Reading Ramblings – November 17, 2019

Reading Ramblings

Date: Twenty-Third Sunday after Pentecost – November 17, 2019

Texts: Malachi 4:1-6; Psalm 98; 2 Thessalonians 3:6-13; Luke 21:5-36

Context: The second-to-last Sunday of the Church year, and we hear yet more warnings about the coming of our Lord and the importance of watching and waiting.

Malachi 4:1-6 – Scholars argue about whether or not Malachi is really the prophet’s name. There is no indicator of the author in the book itself, possibly. 1:1 is usually translated with Malachi as a proper name, but the Hebrew could be less specific and refer only to messenger. It was written no earlier than 516 BC, since it references the rebuilt temple. Some time has likely elapsed since this terminal date, as there appears to be lethargy on the part of priests and those carrying out duties associated with the temple. The particular verses reference the day of the Lord, when the Lord will destroy evil and wickedness once and for all. The sureness of that day should not be doubted, but neither should it be feared by God’s faithful. While it will be a day of destruction for those committed to evil, God’s people shall be as innocent – and safe – as young livestock, oblivious in some ways to the destruction wreaked on evildoers. This passage also foretells the return of Elijah – or more specifically an Elijah-figure – as a forerunner of the Lord’s coming. As Jesus indicates John the Baptist is this figure (Matthew 11:13-14), we should be anticipating our Lord’s arrival and celebrating here and now the victory which is so assuredly his on that day.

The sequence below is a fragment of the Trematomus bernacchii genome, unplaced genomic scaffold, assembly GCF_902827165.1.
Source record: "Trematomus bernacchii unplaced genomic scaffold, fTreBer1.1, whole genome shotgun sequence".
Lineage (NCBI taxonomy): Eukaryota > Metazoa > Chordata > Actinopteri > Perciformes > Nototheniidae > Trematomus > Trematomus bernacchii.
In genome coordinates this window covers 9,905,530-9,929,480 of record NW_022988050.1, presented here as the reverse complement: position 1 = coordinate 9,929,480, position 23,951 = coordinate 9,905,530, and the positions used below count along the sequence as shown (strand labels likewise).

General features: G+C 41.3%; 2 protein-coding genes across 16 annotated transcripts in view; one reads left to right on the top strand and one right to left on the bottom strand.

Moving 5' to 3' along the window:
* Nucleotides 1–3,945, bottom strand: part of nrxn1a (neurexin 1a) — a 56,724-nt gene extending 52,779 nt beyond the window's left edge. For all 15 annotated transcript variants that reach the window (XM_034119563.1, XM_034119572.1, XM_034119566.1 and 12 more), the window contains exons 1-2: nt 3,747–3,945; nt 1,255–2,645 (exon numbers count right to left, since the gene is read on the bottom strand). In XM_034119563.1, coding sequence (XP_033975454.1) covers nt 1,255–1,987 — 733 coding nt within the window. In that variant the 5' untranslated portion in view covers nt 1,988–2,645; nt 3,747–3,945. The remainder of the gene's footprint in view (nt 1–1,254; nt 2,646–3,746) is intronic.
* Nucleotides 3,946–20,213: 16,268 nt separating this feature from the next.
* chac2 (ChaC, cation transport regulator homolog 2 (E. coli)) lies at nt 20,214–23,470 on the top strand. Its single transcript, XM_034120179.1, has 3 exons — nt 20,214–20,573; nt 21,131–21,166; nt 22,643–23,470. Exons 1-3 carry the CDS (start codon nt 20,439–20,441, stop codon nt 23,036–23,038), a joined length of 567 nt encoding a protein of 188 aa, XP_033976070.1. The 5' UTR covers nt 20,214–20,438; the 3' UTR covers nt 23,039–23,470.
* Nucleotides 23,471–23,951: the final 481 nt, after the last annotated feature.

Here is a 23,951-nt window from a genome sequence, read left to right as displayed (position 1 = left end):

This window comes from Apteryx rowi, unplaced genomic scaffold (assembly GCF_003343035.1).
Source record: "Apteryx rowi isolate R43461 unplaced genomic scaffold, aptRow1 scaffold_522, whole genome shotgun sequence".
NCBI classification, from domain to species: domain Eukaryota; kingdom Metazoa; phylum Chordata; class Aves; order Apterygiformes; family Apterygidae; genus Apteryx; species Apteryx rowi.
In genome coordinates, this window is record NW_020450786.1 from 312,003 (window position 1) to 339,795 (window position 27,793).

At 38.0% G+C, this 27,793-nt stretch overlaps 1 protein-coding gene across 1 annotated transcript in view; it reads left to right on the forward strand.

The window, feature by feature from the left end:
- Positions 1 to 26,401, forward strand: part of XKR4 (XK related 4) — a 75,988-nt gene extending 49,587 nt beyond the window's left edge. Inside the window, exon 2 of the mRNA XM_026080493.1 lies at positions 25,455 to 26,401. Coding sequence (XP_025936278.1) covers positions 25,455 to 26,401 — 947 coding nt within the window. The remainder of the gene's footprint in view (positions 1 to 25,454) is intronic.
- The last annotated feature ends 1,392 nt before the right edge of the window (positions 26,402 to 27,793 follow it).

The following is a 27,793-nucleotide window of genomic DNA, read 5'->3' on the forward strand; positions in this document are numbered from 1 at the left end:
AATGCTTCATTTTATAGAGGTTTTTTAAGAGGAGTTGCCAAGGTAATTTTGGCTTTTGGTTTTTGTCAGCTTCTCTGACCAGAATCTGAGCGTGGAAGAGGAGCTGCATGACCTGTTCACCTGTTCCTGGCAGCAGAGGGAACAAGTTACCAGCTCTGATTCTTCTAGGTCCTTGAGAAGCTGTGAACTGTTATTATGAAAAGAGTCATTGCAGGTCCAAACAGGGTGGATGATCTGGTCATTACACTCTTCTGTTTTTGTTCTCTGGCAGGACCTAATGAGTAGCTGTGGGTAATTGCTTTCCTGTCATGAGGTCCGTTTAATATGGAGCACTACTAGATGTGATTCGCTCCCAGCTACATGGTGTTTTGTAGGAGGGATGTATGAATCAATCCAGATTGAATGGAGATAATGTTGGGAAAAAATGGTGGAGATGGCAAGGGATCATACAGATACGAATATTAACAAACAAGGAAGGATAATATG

Psalm 98 – The psalm is one of victory, accenting the celebration appropriate to God’s people as they anticipate and experience his victory, a victory chiefly expressed in providing salvation. While this might be appropriate on any number of small scales (deliverance from the Egyptians in the Exodus, God’s preservation of our lives in the midst of danger) it is accomplished fully and finally in the victorious return of our Lord Jesus. That day will be one of joy and celebration for God’s people, manifest in joyful singing and songmaking. The celebration will include nature herself, as all creation breaks forth in joy and relief at the final return of our Lord (Romans 8:19-23).

2 Thessalonians 3:6-13 – One of the issues facing the young congregation in Thessalonica is that some of the converts to Christ were under the impression that because his return was expected soon, there was no need to trouble themselves with work. Free from the constraints of earning a living, they found uses for their time as busybodies. Paul addressed this in his first letter to them (1 Thessalonians 4:9-12, 5:12-15), but the issue has apparently not disappeared yet. Paul referred in his first letter to the hard work he and Silas and Timothy engaged in soas not to be a burden financially to their new converts, but now Paul points to their hard work as an example to the Thessalonians that idleness is not appropriate. Here he states it very clearly – if you aren’t willing to work, you shouldn’t expect to eat. This does not address hardship issues for people who can’t work or can’t find work, but for those who could be working but simply don’t want to, there is a very real problem needing to be fixed. In verse 12 Paul addresses these people directly – this is not just Paul’s opinion, but the name of Jesus Christ is invoked to indicate the serious nature of this admonition. Butt out of other people’s business and earn your living.